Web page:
As the politicians in Washington increasingly regulate banks, money market funds, private investment companies and hedge funds are profiting.
They don’t have the same regulations as banks do.
Banks are among the most tightly regulated businesses. Other businesses can invest as they wish. Banks are regulated. They can’t just lend to the people they want to do lend. They have to lend to minorities who are bad credit risks or politicians and bureaucrats will crack down on the banks.
I would go out of my mind if I was as regulated as a bank. Imagine if politicians and bureaucrats monitored my blog posts for fairness and diversity. I’d be in big trouble. There’s no way I’d want to put up with regulators breathing over my shoulder. But banks have to put up with this.
In the aftermath of the financial crisis, the Dodd-Frank Act, which was enacted last July, imposed new restrictions on crucial bank profit centers, including proprietary trading, derivatives trading and mortgage lending. International regulators are also crafting new capital and liquidity requirements.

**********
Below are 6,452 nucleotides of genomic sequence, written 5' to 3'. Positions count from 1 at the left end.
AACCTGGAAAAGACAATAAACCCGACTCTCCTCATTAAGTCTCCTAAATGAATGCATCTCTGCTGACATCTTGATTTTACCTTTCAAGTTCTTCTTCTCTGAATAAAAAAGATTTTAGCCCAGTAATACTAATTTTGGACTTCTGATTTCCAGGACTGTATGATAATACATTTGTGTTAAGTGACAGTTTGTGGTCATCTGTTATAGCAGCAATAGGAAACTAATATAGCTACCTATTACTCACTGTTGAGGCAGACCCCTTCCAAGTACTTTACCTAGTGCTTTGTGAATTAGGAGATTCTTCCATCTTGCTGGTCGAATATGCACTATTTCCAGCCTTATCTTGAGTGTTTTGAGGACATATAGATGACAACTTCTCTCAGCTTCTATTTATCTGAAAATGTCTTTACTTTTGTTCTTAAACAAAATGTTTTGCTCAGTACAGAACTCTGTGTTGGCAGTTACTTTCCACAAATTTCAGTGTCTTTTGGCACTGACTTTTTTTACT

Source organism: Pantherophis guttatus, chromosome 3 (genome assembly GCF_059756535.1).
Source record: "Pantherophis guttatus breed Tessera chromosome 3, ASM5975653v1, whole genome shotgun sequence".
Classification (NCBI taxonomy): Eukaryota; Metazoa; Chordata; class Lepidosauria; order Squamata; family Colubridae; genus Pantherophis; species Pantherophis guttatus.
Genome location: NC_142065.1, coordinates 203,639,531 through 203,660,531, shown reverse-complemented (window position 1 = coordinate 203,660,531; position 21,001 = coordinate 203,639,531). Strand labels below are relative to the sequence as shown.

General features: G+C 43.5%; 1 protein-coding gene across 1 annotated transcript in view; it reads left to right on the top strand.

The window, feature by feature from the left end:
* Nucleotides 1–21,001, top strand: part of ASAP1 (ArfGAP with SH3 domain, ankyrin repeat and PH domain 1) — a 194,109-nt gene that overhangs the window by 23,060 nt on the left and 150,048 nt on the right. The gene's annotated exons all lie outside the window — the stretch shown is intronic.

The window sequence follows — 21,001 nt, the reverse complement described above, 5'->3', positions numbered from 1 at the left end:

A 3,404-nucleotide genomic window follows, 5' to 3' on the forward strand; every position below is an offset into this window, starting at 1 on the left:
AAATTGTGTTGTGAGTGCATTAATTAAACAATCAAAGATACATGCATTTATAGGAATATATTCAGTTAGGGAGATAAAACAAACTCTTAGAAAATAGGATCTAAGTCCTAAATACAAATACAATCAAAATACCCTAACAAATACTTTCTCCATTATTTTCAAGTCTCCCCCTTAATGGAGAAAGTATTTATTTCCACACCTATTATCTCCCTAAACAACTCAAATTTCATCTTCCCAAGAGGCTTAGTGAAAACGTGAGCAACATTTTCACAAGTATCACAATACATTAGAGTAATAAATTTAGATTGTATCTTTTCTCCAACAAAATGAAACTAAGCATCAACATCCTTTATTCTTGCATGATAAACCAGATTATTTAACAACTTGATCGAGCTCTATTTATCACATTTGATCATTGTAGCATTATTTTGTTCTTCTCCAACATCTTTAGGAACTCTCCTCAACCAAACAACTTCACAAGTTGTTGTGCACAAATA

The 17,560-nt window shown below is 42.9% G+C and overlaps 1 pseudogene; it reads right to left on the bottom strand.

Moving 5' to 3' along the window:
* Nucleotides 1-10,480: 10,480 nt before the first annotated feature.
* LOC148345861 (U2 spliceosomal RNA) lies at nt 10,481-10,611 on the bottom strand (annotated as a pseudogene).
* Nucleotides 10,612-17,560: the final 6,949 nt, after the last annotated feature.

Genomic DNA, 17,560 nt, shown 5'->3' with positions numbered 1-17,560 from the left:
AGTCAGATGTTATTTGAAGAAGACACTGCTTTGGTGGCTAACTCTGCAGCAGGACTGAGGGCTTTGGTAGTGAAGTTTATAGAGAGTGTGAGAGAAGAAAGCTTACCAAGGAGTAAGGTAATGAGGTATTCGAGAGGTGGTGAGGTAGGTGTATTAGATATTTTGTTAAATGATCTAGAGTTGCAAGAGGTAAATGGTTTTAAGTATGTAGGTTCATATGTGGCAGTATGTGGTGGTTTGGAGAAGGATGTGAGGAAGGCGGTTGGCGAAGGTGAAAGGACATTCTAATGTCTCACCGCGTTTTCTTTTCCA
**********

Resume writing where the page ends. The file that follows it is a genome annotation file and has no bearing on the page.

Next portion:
The rules do not apply to the broad range of firms that comprise the shadow-banking industry. And because these firms are not entitled to deposit insurance or Federal Reserve support, they are free to set their own capital levels.
“These differences create opportunities for borrowers and lenders to pursue the cheapest-cost, least transparent source of capital,” the report said.
This flexibility, S.&P. said, will also allow shadow firms to take on new lines of business that the banks are forced forgo. The servicing business for home loans, for instance, may be pushed further into the shadow-banking system, according to the report, which added that shadow firms “have begun to fill the void and may continue to do so.” Meanwhile, investors seeking an opportunity for high returns may throw more money into shadow-banking firms.